New York Mayor Bill de Blasio said private insurance is not working for tens of millions of Americans.

Former Rep. John Delaney said millions of Americans like their private health insurance.

“I think we should be the party that keeps what’s working and fixes what’s broken,” Delaney said. “I mean doesn’t that make sense — we should give everyone in this country health care as a basic human right for free — full stop, but we should also give them the option to buy private insurance.”

Hawaii Rep. Tulsi Gabbard said the issue is being talked about the wrong way.

“Really what we’re talking about is our objective, making sure every single sick American in this country is able to get the healthcare that they need,” Gabbard said.

Gabbard also said she believes Medicare for All is the way to do that.

Castro said his health care plan would cover abortion.

“I don’t believe only in reproductive freedom — I believe in reproductive justice,” Castro said. “I absolutely would cover the right to have an abortion.”

Foreign policy

Debate moderator José Díaz-Balart said people are dying trying to enter the United States. He brought up a photo that has been circulating this week of the dead bodies of Óscar Alberto Martínez Ramírez and his 23-month-old daughter Valeria, who died trying to cross the Rio Grande into the United States.

Díaz-Balart asked Castro what he would do on the immigration crisis if he were president today.

Castro said he became the first candidate to put forward a comprehensive immigration plan when he did so in April.

“Watching that image of Óscar and his daughter Valeria is heartbreaking,” Castro said. “It should also piss us all off. If I were president today, I would sign an executive order that would get rid of Trump’s zero-tolerance policy, the ‘Remain in Mexico’ policy and the metering policy.”

Castro said the metering policy is basically what forced Óscar and Valeria to try to cross the river, during which they died.

Booker said in Spanish the situation now is unacceptable. This president has attacked and demonized immigrants.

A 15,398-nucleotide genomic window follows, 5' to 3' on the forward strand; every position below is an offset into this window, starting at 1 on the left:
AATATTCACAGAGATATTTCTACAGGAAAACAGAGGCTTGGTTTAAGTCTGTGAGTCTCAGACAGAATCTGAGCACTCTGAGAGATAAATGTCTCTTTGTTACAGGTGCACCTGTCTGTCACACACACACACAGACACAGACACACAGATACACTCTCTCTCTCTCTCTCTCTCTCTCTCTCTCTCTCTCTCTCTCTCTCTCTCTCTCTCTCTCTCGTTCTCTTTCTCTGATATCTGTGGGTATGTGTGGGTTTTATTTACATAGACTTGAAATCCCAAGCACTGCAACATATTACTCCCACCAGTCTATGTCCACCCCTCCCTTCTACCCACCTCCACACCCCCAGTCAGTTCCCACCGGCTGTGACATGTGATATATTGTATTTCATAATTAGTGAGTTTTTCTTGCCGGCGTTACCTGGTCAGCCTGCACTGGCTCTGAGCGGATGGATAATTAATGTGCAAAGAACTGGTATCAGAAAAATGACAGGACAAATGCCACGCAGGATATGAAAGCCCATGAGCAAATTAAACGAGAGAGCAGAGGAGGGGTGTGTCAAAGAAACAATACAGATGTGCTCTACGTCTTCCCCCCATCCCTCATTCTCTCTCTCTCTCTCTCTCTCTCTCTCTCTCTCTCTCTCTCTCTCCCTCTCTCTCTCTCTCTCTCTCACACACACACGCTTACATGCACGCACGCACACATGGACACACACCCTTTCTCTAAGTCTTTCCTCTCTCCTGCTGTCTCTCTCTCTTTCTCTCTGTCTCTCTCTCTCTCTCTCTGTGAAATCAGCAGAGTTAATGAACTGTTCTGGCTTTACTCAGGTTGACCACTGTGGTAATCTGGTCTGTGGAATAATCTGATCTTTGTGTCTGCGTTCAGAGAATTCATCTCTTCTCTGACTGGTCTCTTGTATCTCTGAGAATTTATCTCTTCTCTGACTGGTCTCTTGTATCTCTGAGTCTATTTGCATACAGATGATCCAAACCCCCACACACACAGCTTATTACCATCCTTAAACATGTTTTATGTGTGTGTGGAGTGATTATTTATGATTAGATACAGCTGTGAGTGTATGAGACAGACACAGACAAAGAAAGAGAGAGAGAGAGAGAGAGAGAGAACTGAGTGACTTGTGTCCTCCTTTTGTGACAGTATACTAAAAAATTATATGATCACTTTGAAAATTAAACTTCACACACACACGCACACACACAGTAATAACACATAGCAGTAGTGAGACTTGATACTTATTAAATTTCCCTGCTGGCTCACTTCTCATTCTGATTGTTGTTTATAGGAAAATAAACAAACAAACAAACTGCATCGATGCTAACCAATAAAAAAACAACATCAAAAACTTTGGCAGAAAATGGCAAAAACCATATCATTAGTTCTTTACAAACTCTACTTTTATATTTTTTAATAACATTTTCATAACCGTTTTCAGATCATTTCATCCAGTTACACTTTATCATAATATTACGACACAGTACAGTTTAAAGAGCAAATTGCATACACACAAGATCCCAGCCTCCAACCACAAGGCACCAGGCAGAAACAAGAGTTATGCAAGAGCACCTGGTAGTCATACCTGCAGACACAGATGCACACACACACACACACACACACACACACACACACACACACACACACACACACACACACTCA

“On day one, I will make sure that number one we end the ICE policies and the customs and border policies that are violating human rights,” Booker said. “When people come to this country, they do not leave their human rights at the border.”

Booker added he would reinstate DACA and ensure people on temporary protected status can remain in the United States and address the issues that make people feel they have to enter the country amid potentially deadly circumstances.

Each candidate was asked what they believe the biggest geopolitical threat to the security of the United States is:

Delaney: China and nuclear weapons

Gov. Jay Inslee: Donald Trump

Gabbard: Risk of nuclear war

Klobuchar: China and Iran

O’Rourke: Climate change

Warren: Climate change

Booker: Nuclear proliferation and climate change

Castro: China and climate change

Rep. Tim Ryan: China

De Blasio: Russia

Making an impression

Debates are the first time many voters are tuning into the election, and some candidates were able to use the debate stage to as a time to make sure voters could put a face to their name.

Booker, who is polling at an average 2.3% according to Real Clear Politics, spoke most frequently throughout the evening. The New York Times clocked him at 11:06 total speaking time. 

Booker was followed closely by O’Rourke, who spoke for 10:33. Warren, who consistently polls the highest among the 10 candidates on stage, spoke third most often, clocking in at 9:31.

Other than Booker and O’Rourke, no candidate spoke for more than 10 minutes.

Gabbard spoke for 6:39, but her sister tweeted from her account near the end of the debate that it was  “clear who MSNBC wants to be president: Elizabeth Warren,” and accused the network of “giving [Warren] more time than all the other candidates combined.”

A Wall Street Journal reporter tweeted after the event that she asked Gabbard about the tweet, and Gabbard “didn’t want to get into it.”

This was also the most diverse presidential debate stage in history.

Six women are currently seeking the Democratic nomination, with three on the stage Wednesday and three to come on Thursday. Winfrey said this shows a shift where women are seeking the presidency.

“I don’t know how sustainable [that trend] is,” Winfrey said.

Reporting contributed by Emily Berch.